Pals Battalions

Lord Kitchener was appointed Secretary for War in August 1914. His main task was to persuade men to join the British Army. At a meeting on the 19th August it was suggested by Sir Henry Rawlinson that men would be more willing to enlist if they knew they would serve with people they knew. Rawlinson asked his friend, Robert White, to raise a battalion composed of men who worked in the City. White opened a recruiting office in Throgmorton Street and in the first two hours, 210 City workers joined the army. Six days later, the Stockbrokers' Battalion, as it became known, had 1,600 men.

When Lord Edward Derby heard about Robert White's success he decided to form a battalion in Liverpool. Derby opened the recruitment office on 28th August 1914 and by the end of the day had signed up 1,500 men. It was Derby who first used the term a "battalion of pals" to describe men who had been recruited locally.

When Lord Kitchener heard about Derby's success in Liverpool he decided to encourage towns and villages all over Britain to organise recruitment campaigns based on the promise that the men could serve with friends, neighbours and workmates. These units were raised by local authorities, industrialists or committees of private citizens. By the end of September over fifty towns in Britain had formed pals battalions. The larger towns and cities were able to form more than one battalion. Manchester and Hull had four, Liverpool, Birmingham and Glasgow had three and many more were able to raise at least two battalions. In Gasgow one battalion was drawn from the drivers, conductors, mechanics and labourers of the city's Tramways Department.

In August 1914 several young men who had attended Winteringham Secondary School in Grimsby suggested to the former headmaster that he should form a battalion from his former pupils. He agreed and by the end of October he had recruited over 1,000 members into what they called the 'Grimsby Chums'. Other schools, including five of Britain's leading public schools, also formed battalions.

West Ham United supporters also formed their own Pals Battalion. The 13th (Service) Battalion (West Ham Battalion) were part of the Essex Regiment. In his book War Hammers: The Story of West Ham United During the First World War (2006), Brian Belton argues that the battle cry of the West Ham Pals was "Up the Hammers" and "Up the Irons." They saw action at the Somme, Vimy Ridge and Cambrai. The war took a terrible toll on these men. Elliott Taylor, the author of Up The Hammers!: the West Ham Battalion in the Great War, has argued "Roughly one quarter of the original battalion volunteers were killed and nearly half were returned to UK with severe injuries."

In September Mrs. E. Cunliffe-Owen gained permission from Lord Kitchener to raise a sportsman's battalion. This battalion included two famous cricketers and the lightweight boxing champion of England. Later, a group of friends formed a footballers' battalion.

Pals battalions made up a significant proportion of Kitchener's army. Between September 1914 and June 1916, a total of 351 infantry battalions were raised by the War Office through the traditional channels whereas 643 battalions were raised locally.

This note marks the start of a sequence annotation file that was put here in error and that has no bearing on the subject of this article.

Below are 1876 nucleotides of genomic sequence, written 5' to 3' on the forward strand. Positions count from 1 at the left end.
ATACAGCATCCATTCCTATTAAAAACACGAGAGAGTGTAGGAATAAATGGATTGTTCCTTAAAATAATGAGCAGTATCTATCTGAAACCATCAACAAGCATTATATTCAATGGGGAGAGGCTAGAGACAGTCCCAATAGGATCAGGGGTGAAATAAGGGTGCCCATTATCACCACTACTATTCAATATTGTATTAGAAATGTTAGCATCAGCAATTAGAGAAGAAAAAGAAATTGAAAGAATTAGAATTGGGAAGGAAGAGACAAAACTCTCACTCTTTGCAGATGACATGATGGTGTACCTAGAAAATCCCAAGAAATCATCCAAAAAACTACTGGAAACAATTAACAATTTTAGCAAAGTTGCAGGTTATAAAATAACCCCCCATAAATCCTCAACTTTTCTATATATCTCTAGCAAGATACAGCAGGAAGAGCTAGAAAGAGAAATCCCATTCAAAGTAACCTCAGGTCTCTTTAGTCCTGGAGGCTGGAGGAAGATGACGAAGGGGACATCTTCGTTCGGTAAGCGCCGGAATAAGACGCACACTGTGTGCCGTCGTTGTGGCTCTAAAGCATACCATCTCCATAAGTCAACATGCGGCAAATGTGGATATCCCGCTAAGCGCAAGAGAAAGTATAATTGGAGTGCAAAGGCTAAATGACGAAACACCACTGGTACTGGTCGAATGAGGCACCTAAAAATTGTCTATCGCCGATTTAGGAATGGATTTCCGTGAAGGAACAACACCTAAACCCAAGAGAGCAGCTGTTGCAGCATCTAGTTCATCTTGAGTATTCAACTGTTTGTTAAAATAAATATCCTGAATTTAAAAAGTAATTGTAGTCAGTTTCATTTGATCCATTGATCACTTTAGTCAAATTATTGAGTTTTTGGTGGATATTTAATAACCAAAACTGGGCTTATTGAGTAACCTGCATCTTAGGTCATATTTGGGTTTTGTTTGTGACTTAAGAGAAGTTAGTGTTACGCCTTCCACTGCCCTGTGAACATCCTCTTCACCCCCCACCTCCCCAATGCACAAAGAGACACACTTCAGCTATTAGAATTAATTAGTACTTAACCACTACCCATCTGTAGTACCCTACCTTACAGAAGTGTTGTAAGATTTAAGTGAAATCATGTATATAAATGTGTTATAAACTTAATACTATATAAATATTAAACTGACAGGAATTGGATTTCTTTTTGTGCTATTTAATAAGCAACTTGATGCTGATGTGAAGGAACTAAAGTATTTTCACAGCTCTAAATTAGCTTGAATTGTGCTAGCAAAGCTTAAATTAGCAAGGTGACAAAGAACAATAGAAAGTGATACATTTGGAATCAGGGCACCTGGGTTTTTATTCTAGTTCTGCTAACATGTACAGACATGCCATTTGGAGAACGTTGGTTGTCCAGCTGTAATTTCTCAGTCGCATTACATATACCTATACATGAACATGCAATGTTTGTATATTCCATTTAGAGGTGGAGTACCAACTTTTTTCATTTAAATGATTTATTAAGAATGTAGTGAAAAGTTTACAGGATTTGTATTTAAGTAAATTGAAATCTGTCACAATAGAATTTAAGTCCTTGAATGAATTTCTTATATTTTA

Primary Sources

(1) Sir Henry Rawlinson, letter to Robert White (19th August, 1914)

I understand that there are many City employees who would be willing to enlist if they were assured that they would serve with their friends, and I suggest that you collect names and addresses of those who would be willing to serve in the Service Battalion of the Royal Fusiliers in Lord Kitchener's new Army.

(2) Sermon given by Rev. W. Youard at St. Swithun's Church, East Grinstead (30th August, 1914).

I would say to every able-bodied young man in East Grinstead to offer yourself without delay in the service of your country. The Welsh Rugby Union Committee has passed a resolution declaring it the duty of all football players to join immediately. Blackheath Rugby Football Club has cancelled all its matches for the same reason. That is the right spirit. I hope it will be imitated by our own clubs. Go straight to the recruiting officer and offer yourself. That is the plain duty of every able-bodied young man today.

(3) Sir Arthur Conan Doyle, recruiting speech made on 6th September, 1914.

There was a time for all things in the world. There was a time for games, there was a time for business, there was a time for domestic life. There was a time for everything, but there is only time for one thing now, and that thing is war. If the cricketer had a straight eye let him look along the barrel of a rifle. If a footballer had strength of limb let them serve and march in the field of battle.

(4) The East Grinstead Observer (19th August, 1916)

Casualties among East Grinstead men reported this week includes Lance Corporal A. J. Tyler of the Middlesex Regiment (Footballers' Battalion) has been wounded in the leg and shoulder. He is widely known as the one of our best local football players and very many will join in the sincere wish for his speedy and complete recovery.

(5) The East Grinstead Observer (20th April, 1918)

Private A. E. Joseph has been killed in action. He was the son of Rev. F. and Mrs. Joseph of Dormandsland. He was the third son they have lost in the war. Private Joseph was formerly in the employ of Young & Sons, 43-49 High Street, East Grinstead, and was the captain of the football team. He was a young fellow who had many friends, and his sad end has caused a general feeling of reject.

(6) The East Grinstead Observer (11th May, 1918)

Private A. Ellis, formerly one of our best known football players, is now at the Royal Pavillion Hospital at Brighton. He has lost both legs and has been in Roehampton and fitted with artificial limbs.